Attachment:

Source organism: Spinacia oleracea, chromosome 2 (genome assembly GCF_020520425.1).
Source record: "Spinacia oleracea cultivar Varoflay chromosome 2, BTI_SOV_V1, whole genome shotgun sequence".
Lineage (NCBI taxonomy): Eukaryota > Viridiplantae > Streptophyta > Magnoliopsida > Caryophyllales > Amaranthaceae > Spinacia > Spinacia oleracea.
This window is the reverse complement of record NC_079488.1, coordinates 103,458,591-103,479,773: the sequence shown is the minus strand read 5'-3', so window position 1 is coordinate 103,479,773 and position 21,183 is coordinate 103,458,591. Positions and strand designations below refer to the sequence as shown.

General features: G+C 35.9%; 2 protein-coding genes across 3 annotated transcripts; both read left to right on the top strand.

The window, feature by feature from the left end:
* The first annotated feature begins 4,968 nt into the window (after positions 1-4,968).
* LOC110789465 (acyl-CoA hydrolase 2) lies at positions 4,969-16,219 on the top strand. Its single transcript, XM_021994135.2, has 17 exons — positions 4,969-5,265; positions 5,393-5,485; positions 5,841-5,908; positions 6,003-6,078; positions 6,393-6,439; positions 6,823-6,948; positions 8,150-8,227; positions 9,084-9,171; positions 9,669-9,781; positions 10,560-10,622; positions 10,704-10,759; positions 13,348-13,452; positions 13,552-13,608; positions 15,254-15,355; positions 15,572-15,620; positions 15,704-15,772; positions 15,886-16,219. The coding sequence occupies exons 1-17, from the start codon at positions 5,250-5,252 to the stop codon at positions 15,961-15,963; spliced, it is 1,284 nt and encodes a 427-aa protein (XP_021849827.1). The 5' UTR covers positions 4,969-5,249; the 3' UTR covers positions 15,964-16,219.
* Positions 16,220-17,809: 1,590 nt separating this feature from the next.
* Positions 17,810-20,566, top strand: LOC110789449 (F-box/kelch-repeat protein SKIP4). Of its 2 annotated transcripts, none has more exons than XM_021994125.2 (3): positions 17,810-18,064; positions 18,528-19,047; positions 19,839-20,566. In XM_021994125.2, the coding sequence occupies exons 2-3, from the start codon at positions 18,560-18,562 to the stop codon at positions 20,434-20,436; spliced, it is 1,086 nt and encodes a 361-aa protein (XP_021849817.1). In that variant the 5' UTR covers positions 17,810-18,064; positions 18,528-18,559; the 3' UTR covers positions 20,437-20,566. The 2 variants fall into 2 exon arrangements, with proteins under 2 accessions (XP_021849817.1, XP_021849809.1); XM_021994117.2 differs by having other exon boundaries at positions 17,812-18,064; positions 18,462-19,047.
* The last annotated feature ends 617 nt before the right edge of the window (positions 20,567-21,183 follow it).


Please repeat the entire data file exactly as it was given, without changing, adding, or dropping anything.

Source organism: Spinacia oleracea, chromosome 2 (genome assembly GCF_020520425.1).
Source record: "Spinacia oleracea cultivar Varoflay chromosome 2, BTI_SOV_V1, whole genome shotgun sequence".
Lineage (NCBI taxonomy): Eukaryota > Viridiplantae > Streptophyta > Magnoliopsida > Caryophyllales > Amaranthaceae > Spinacia > Spinacia oleracea.
This window is the reverse complement of record NC_079488.1, coordinates 103,458,591-103,479,773: the sequence shown is the minus strand read 5'-3', so window position 1 is coordinate 103,479,773 and position 21,183 is coordinate 103,458,591. Positions and strand designations below refer to the sequence as shown.

General features: G+C 35.9%; 2 protein-coding genes across 3 annotated transcripts; both read left to right on the top strand.

The window, feature by feature from the left end:
* The first annotated feature begins 4,968 nt into the window (after positions 1-4,968).
* LOC110789465 (acyl-CoA hydrolase 2) lies at positions 4,969-16,219 on the top strand. Its single transcript, XM_021994135.2, has 17 exons — positions 4,969-5,265; positions 5,393-5,485; positions 5,841-5,908; positions 6,003-6,078; positions 6,393-6,439; positions 6,823-6,948; positions 8,150-8,227; positions 9,084-9,171; positions 9,669-9,781; positions 10,560-10,622; positions 10,704-10,759; positions 13,348-13,452; positions 13,552-13,608; positions 15,254-15,355; positions 15,572-15,620; positions 15,704-15,772; positions 15,886-16,219. The coding sequence occupies exons 1-17, from the start codon at positions 5,250-5,252 to the stop codon at positions 15,961-15,963; spliced, it is 1,284 nt and encodes a 427-aa protein (XP_021849827.1). The 5' UTR covers positions 4,969-5,249; the 3' UTR covers positions 15,964-16,219.
* Positions 16,220-17,809: 1,590 nt separating this feature from the next.
* Positions 17,810-20,566, top strand: LOC110789449 (F-box/kelch-repeat protein SKIP4). Of its 2 annotated transcripts, none has more exons than XM_021994125.2 (3): positions 17,810-18,064; positions 18,528-19,047; positions 19,839-20,566. In XM_021994125.2, the coding sequence occupies exons 2-3, from the start codon at positions 18,560-18,562 to the stop codon at positions 20,434-20,436; spliced, it is 1,086 nt and encodes a 361-aa protein (XP_021849817.1). In that variant the 5' UTR covers positions 17,810-18,064; positions 18,528-18,559; the 3' UTR covers positions 20,437-20,566. The 2 variants fall into 2 exon arrangements, with proteins under 2 accessions (XP_021849817.1, XP_021849809.1); XM_021994117.2 differs by having other exon boundaries at positions 17,812-18,064; positions 18,462-19,047.
* The last annotated feature ends 617 nt before the right edge of the window (positions 20,567-21,183 follow it).